.S. Energy Regulation Is Not Repeating Itself, Just Changing Its Color

U.S. Energy Regulation Is Not Repeating Itself, Just Changing Its Color

3 minutes, 35 seconds Read

It Has Been a Long Time

135 years after Thomas Edison formed the Edison Electric Light Company in 1878 and the subsequent patent for an electricity distribution system in 1880, a lot has changed for the electric power industry in the U.S. and the global energy sector in general. The industry has moved from hazardous bare copper wire installations and opportunistic pricing to hazardous market models and manipulated pricing. During this period, access to unfettered amounts of energy has been tremendous for U.S. national security, but at the same time, the wild abandon of energy to the open markets has had just the opposite effect. When charting important U.S. energy market developments from the Progressive Era to present, it becomes clear that the boom and bust cycles that have characterized the industry have had deleterious effects.

Agitated and Motivated: The Progressive Era, 1890s-1920s

Amidst the political agitation of the U.S. Progressive Era, the idea of regulating natural monopolies, including electric utilities, gained momentum as the U.S. became motivated to develop its industrial base and global superiority. In this period, Samuel Insull, who was at one time Edison’s right-hand man, helped usher in the regulation of the industry through utility franchise agreements and business conducted under a cost of service model. Regulations provided the nation with significant economies of scale, as well as energy and transportation security. The central role that electricity played in national security soon led to the federalization of power in 1920 through the Federal Water Power Act. While the original purpose of the Act was to coordinate the development of large hydroelectric projects in the U.S., it also gave the country a massive energy and industrial advantage. The Federal Power Commission would come into being to regulate hydropower dams. The country was on its way to a New Deal.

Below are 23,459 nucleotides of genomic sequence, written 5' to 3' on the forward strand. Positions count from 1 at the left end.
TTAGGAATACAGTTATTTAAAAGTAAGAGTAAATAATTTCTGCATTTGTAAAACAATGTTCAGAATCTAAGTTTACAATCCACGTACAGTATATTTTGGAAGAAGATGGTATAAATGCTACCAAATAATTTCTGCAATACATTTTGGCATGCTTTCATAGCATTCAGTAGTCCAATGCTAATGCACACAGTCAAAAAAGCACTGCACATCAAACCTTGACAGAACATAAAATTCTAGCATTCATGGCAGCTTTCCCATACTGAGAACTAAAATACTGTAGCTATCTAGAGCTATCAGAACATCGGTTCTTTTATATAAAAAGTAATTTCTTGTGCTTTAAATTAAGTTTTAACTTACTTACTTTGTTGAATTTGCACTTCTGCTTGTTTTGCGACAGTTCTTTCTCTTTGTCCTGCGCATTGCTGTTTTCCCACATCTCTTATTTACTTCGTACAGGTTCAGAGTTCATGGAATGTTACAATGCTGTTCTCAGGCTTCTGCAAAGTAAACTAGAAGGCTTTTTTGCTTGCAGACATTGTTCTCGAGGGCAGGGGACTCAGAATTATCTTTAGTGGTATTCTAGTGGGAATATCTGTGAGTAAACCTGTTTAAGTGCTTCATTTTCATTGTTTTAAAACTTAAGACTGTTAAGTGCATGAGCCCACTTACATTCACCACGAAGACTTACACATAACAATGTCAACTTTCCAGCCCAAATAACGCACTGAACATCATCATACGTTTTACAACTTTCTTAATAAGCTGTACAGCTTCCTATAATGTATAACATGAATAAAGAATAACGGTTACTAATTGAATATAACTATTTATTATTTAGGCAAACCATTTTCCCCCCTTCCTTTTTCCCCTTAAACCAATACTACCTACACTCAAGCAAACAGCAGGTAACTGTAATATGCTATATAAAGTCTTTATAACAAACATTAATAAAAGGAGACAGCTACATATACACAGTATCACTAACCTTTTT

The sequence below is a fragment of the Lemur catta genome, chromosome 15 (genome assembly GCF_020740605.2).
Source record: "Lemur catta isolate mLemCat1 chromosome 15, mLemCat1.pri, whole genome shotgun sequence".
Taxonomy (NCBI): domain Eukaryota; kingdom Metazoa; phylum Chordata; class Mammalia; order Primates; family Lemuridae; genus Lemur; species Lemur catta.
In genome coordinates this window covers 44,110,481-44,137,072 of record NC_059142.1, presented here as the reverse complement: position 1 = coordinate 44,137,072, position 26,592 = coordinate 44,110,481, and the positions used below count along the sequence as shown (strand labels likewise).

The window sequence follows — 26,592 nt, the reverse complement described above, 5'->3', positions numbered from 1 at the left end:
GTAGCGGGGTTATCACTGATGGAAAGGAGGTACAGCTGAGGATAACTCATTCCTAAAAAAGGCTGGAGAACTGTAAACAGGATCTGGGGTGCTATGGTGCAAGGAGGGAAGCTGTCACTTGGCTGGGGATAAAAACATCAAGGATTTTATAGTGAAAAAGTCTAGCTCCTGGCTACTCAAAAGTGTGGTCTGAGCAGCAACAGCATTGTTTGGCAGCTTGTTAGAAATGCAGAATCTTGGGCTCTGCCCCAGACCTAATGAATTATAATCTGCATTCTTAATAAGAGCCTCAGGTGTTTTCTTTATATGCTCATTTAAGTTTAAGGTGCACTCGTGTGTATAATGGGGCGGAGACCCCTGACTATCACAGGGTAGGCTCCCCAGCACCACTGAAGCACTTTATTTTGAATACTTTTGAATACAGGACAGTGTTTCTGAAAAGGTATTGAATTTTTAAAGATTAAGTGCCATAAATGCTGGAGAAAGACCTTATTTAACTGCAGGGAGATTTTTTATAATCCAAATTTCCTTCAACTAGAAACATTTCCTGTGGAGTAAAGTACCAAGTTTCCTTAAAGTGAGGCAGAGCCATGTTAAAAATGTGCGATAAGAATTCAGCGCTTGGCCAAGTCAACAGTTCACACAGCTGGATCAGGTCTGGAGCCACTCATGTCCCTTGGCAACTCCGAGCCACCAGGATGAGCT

Below is the timeline of U.S. Power Industry Events and Regulations:

Year Event
1878 Electric Light Company
1880 Electric Distribution System
1920 Federal Water Power Act
1935 Federal Power Act
1935 Public Utility Holding Company Act
1936 Rural Electrification Act
1938 Natural Gas Act
1939 Second World War
1946 Atomic Energy Act
1954 Atomic Energy Act Amended
1965 Northeast Blackout
1968 NERC Reliability Regions
1973 OPEC Oil Crisis
1975 Energy Policy and Conservation Act
1977 Department of Energy Organization Act
1978 National Energy Act
1978 National Energy Conservation Policy Act
1978 Power Plant and Industrial Fuel Use Act
1978 Public Utilities Regulatory Policies Act
1978 Energy Tax Act
1978 Natural Gas Policy Act
1980 Energy Security Act
1980 U.S. Synthetic Fuels Corporation Act
1980 Biomass Energy and Alcohol Fuels Act
1980 Renewable Energy Resources Act
1980 Solar Energy and Energy Conservation Act
1980 Geothermal Energy Act
1980 Ocean Thermal Energy Conversion Act
1982 Nuclear Waste Policy Act
1992 Energy Policy Act
1996 Alberta Power Pool
1996 FERC 888
1998 FASB 133
2000 Tech Bust
2000 California Energy Crisis
2001 911 Terrorist Attack
2001 Enron Scandal
2002 Sarbanes–Oxley Act
2003 War on Iraq
2005 Energy Policy Act
2007 Subprime Crisis
2007 Energy Independence and Security Act (Clean Air)
2008 The Energy and Tax Extenders Act of 2008
2008 Food, Conservation, and Energy Act of 2008
2008 Strategic Petroleum Reserve Fill Suspension and Consumer Protection Act
2008 America COMPETES Act
2008 Energy Improvement and Extension Act of 2008
2009 American Recovery and Reinvestment Act
2010 Dodd-Frank Wall Street Reform and Consumer Protection Act
2011 U.S. Debt Crisis
2012 Clean Energy Standard Act
2013 Fiscal Cliff

Data Sources: ISO/RTO

To read the whole article, please click here.


Similar Posts

Leave a Reply

Your email address will not be published. Required fields are marked *